The issue? We have too much stuff.
This is easier said than done. Overconsumption is running rampant in modern day society. We are taught to believe we need things. This includes multiples of things and things we don’t need or won’t use.
Low prices, good deals, and shiny new products cause us to impulsively purchase more and more stuff with the belief that it will make us happier although it does quite the opposite.
The solution? Get rid of it.
Then we struggle to get rid of an item because we think that it “holds value” in the amount it was purchased for. However, in reality, the moment money is exchanged for an item, is the moment the value of that money is lost. The value of the item purchased starts at zero.
Once you own the item, the value of that item is not determined by the purchase price but rather how much you personally value it. Personal value comes from how much the item improves your life through use or how much true happiness the item brings you.
If the item has been sitting in a closet for the past year, still has the tags on it, or simply doesn’t provide any true happiness the item holds zero value. It is not worth the money you bought it for.
In order to make room in your brain (and home) for the things that really matter, “zero value” items need to be removed from your life. For every “zero value” thing you get rid of, you gain a little more freedom from all the unnecessary distractions, reminders and obstacles.
Action Item 1: Reduce
The first step to creating an efficient and stress-free environment is to reduce the number of items we own by disposing, donating or selling what isn’t needed or used. Go through every drawer, cabinet, counter, fridge, nook and cranny in the kitchen. The goal is to simplify. Less is more.
1. Get rid of multiples and extras.
Although this step is pretty self-explanatory, here are a few specific tips to get started. Keep only one of every small appliance, kitchen gadget, and utensil with the exception of cooking spoons and spatulas in which two of each should be kept.
For plates and soup bowls, keep 2.5 times the size of your household (4 person household should keep 10 plates and bowls). For drinking glasses, keep 3 times the size of your household (4 person household should keep 12 drinking glasses).
Keep only one of every type of cleaner or better yet keep one all-purpose cleaner. Throw away everything that is expired in the fridge and pantry. Click here for a full itemized checklist.
2. Get rid of things that aren’t used.
Donate, toss or sell any item that hasn’t been used in one year (or 6 months if you are feeling aggressive). Avoid thinking about hypothetical situations (What if I decide to have a fondue party?!) as they only draw out the process.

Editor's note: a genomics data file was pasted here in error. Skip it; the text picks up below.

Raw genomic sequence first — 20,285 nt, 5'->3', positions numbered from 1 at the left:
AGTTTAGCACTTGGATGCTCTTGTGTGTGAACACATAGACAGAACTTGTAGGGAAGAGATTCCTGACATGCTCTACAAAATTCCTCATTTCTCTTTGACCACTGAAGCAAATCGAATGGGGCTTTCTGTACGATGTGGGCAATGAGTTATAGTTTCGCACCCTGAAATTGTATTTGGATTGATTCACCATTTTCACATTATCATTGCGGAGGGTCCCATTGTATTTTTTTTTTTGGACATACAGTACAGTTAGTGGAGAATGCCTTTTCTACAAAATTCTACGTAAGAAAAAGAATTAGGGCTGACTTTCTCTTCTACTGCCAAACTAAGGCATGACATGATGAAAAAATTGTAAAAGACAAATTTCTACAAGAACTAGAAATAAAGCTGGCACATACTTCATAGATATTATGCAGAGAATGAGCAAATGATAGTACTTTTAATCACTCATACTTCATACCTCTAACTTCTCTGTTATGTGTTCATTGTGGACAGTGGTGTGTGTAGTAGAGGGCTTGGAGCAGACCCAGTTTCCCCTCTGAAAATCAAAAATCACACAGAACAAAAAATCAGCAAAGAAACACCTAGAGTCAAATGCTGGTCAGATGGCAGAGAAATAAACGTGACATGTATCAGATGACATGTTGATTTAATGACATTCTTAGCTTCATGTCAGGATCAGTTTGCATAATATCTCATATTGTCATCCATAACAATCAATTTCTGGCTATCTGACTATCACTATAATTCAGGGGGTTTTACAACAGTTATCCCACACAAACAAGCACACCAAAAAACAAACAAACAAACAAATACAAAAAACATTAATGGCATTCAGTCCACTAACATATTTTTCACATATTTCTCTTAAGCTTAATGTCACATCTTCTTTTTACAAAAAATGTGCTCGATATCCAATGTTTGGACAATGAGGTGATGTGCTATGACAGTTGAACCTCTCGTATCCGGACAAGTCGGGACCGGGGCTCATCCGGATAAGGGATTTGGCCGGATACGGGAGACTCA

Things that tend to fall into this category are small appliances, fancy China, condiments, placemats, napkin rings, and that Easter themed serving platter Aunt Ginger gave you four years ago for Christmas. Her intentions were good but her execution was lacking.
*Tip/Idea: Instead of storing sentimental items (such as dishware passed down from a grandparent) in the corner of the basement, you could use the sentimental items, give them to another family member or friend who will use them, or display them tastefully somewhere in your home as a keepsake.
3. Get rid of things that aren’t needed.
This is different than things that aren’t used. We may have things we use but don’t really need because they can be replaced by things we already have.
For example, I used to have a Keurig that I kept on my kitchen counter and used to make tea. I received it as a gift when Keurig’s were the new “must have” item. Although I used it almost daily, I hated how much counter space it took up and the “Add More Water” light always seemed to be blinking at me which I found particularly annoying for some reason.
One day I realized there were a lot of things I didn’t like about something that gave me very little in return, being my tea. I could easily make tea in the microwave or on the stove with things I already had. I gave the Keurig away the very next day.
Things that tend to fall into this category are items with very specific purposes like rice cookers, pizza makers, apple slicers, garlic peelers, bread makers and giant countertop mixers.
You should only consider keeping an unnecessary item if it brings you genuine happiness on a regular basis. This is the most challenging step as it requires you to dig deeper.
Completely disassociate any amount of money spent to purchase the item or how much money you think the item is worth. Start at a zero value and ask yourself if you actually need an item or if the item brings you genuine happiness. A decision tree may help! Answer truthfully.
Action Item 2: Organize